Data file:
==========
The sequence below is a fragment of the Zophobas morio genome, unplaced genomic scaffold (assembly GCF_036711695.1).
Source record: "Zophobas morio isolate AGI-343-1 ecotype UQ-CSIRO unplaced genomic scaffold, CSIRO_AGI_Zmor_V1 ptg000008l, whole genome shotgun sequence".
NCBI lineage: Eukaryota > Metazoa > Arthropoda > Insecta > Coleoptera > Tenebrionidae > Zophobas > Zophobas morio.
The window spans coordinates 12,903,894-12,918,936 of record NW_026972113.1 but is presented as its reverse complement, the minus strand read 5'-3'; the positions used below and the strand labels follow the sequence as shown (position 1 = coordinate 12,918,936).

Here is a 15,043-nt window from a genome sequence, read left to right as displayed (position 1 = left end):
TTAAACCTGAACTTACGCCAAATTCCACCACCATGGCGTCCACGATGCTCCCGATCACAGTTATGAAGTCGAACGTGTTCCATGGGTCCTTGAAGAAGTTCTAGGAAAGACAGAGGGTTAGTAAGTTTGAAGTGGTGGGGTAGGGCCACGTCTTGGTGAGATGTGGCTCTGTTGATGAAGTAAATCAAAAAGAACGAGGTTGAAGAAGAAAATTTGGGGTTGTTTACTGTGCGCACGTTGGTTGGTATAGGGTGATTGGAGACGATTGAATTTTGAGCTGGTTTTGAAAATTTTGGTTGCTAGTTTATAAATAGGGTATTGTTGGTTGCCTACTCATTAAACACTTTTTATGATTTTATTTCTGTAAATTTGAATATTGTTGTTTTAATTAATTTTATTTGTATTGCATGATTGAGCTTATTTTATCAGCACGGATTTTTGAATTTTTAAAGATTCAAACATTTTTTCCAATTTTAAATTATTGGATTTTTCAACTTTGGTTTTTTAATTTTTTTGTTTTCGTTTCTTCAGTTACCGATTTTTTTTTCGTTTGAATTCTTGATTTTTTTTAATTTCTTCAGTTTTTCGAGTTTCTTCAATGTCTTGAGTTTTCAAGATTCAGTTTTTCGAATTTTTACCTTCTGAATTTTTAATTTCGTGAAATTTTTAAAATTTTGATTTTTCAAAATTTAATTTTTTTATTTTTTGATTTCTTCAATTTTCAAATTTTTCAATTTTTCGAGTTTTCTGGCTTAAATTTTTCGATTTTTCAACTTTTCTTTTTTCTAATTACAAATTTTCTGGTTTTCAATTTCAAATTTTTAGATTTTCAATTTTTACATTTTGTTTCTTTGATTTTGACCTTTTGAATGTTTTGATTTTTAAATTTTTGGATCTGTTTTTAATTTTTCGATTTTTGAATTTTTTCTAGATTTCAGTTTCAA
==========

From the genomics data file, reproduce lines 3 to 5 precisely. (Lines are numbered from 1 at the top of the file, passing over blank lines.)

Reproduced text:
NCBI lineage: Eukaryota > Metazoa > Arthropoda > Insecta > Coleoptera > Tenebrionidae > Zophobas > Zophobas morio.
The window spans coordinates 12,903,894-12,918,936 of record NW_026972113.1 but is presented as its reverse complement, the minus strand read 5'-3'; the positions used below and the strand labels follow the sequence as shown (position 1 = coordinate 12,918,936).

Here is a 15,043-nt window from a genome sequence, read left to right as displayed (position 1 = left end):